Watershed committee to interview 11 grant applicants seeking $100 million6 min read
At its June 2 meeting, an Oregon Watershed Enhancement Board (OWEB) committee heard evaluations for 11 initiatives totaling just over $100 million. They also heard good news about federal funding. Grant Program Manager Eric Williams.
[00:00:14] Eric Williams, OWEB: A brief update on the Upper Middle Fork John Day Intensively Monitored Watersheds project, and Ken is going to provide that update for us.
[00:00:24] Ken Fetcho, OWEB: Good morning everybody, nice to see you. Ken Fetcho, Effectiveness Monitoring Coordinator. I’d like to provide a brief update on the Upper Middle Fork John Day River Intensively Monitored Watershed, or IMW. This is a long-term watershed scale monitoring project to assess the effects of watershed restoration on the population scale response to spring Chinook and summer steelhead.
[00:00:50] This project started in 2008, a, collaboration with ODF&W, OWEB, the Confederated Tribes of Warm Springs and North Fork John Day Watershed Council, and many other partners. 2008, 2007. there was this talk about this need to establish these long-term monitoring projects across the Pacific Northwest. So NOAA approached Oregon, and we selected the Upper Middle Fork John Day River as this area to be intensively monitored with partners.
[00:01:18] And so every year NOAA makes approximately $300,000 available to the states of Oregon, Washington and Idaho, We got word in March that we were to receive another annual installment of these funds. It’s really $289,000-ish, but it’s always changes a little bit, but I just rounded up, that’s to each state. So we’ll get $289(K), Idaho gets $289(K) and Washington gets $289(K) and there’s some of that funding off the top for admin costs.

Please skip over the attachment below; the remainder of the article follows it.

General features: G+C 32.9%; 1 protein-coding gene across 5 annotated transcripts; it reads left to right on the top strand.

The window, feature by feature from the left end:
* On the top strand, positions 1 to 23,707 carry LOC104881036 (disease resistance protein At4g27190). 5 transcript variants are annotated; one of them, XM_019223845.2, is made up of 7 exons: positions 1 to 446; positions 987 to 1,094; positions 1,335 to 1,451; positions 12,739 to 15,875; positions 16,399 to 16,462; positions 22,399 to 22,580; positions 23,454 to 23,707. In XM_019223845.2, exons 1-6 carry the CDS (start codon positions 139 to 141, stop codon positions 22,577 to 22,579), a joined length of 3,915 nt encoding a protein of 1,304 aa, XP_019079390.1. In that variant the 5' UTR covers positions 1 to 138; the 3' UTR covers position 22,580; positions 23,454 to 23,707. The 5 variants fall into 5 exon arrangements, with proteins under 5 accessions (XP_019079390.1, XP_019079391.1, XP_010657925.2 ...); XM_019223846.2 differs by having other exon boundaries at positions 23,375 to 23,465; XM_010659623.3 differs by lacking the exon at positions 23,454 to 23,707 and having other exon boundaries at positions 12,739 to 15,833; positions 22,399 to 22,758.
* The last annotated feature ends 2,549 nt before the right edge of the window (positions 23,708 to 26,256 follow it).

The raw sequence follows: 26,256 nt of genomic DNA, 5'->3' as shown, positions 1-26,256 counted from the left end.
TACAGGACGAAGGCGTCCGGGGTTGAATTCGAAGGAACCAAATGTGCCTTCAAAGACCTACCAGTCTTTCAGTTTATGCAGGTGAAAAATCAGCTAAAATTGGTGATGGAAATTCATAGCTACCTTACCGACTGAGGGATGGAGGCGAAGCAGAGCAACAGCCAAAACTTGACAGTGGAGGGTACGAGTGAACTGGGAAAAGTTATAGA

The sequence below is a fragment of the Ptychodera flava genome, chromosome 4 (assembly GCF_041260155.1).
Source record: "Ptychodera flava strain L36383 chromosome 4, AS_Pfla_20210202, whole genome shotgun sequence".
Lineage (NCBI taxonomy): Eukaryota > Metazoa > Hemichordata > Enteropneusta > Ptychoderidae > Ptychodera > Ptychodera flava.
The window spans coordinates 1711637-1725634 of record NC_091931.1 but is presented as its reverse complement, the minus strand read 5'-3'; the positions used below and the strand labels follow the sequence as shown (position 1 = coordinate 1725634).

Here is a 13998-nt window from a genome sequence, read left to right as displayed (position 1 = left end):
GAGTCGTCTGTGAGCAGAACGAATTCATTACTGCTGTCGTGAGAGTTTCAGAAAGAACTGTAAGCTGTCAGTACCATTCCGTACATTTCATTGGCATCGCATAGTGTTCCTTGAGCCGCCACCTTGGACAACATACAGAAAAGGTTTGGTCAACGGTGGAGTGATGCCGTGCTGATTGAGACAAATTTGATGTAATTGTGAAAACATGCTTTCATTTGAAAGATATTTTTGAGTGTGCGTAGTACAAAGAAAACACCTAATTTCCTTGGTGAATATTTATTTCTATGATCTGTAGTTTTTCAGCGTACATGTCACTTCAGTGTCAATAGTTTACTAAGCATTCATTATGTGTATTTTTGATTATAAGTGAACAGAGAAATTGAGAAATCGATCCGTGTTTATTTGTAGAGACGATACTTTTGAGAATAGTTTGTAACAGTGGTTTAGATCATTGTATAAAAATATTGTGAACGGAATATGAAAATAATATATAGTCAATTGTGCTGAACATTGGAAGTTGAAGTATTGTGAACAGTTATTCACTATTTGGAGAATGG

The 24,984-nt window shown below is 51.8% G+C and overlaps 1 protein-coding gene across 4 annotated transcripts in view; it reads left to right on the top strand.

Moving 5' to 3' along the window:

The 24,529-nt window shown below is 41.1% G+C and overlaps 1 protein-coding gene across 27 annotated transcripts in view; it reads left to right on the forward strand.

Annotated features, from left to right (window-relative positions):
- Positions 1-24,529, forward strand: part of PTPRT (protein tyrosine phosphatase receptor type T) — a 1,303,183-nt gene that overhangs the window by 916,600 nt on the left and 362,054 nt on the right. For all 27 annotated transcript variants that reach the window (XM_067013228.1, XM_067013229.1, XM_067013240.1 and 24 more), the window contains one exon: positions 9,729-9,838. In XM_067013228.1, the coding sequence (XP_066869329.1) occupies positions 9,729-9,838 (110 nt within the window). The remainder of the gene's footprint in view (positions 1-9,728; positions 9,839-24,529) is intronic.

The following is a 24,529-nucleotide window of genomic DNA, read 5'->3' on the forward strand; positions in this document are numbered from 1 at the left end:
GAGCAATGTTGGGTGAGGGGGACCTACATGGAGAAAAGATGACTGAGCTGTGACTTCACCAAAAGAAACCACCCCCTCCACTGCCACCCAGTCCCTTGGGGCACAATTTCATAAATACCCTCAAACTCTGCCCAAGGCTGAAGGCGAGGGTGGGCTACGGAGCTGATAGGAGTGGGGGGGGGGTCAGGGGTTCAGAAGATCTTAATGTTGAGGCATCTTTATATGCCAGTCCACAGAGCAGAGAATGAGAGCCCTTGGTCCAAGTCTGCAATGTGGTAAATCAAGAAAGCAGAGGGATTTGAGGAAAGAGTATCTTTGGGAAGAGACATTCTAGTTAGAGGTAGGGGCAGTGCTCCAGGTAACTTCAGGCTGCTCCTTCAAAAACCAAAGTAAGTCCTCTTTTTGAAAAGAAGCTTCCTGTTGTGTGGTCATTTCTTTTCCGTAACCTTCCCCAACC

[00:01:48] And so we’re just letting you guys know that things are on track. We’re likely to see that contract amendment in June and so that’s exciting.
[00:02:00] Dan Brown (EPA, non-voting): Ken, how long has the monitoring been going on in the John Day?
[00:02:07] Ken Fetcho, OWEB: We are in year 15. We have a ten-year report that we presented to the board and it was written in 2017 and presented to the board in 2018, and so we will be doing a 15-year rollup next year. And I really think that’s a great opportunity to come to you guys when that’s complete at that sort of end at (20)23, early (20)24 to describe what we’re learning from that 15-year rollup.
[00:02:32] Dan Brown (EPA, non-voting): And then is NOAA consolidating the monitoring from all three states into some sort of general trends for the species, or…?.
[00:02:42] Ken Fetcho, OWEB: Yeah, there’s a variety of synthesis documents and the report came out yesterday of all the Pacific Northwest IMW findings.
[00:02:51] John Q: One of its interesting findings is that not all IMW’s saw results from large wood placement. The report recommends more study to identify why.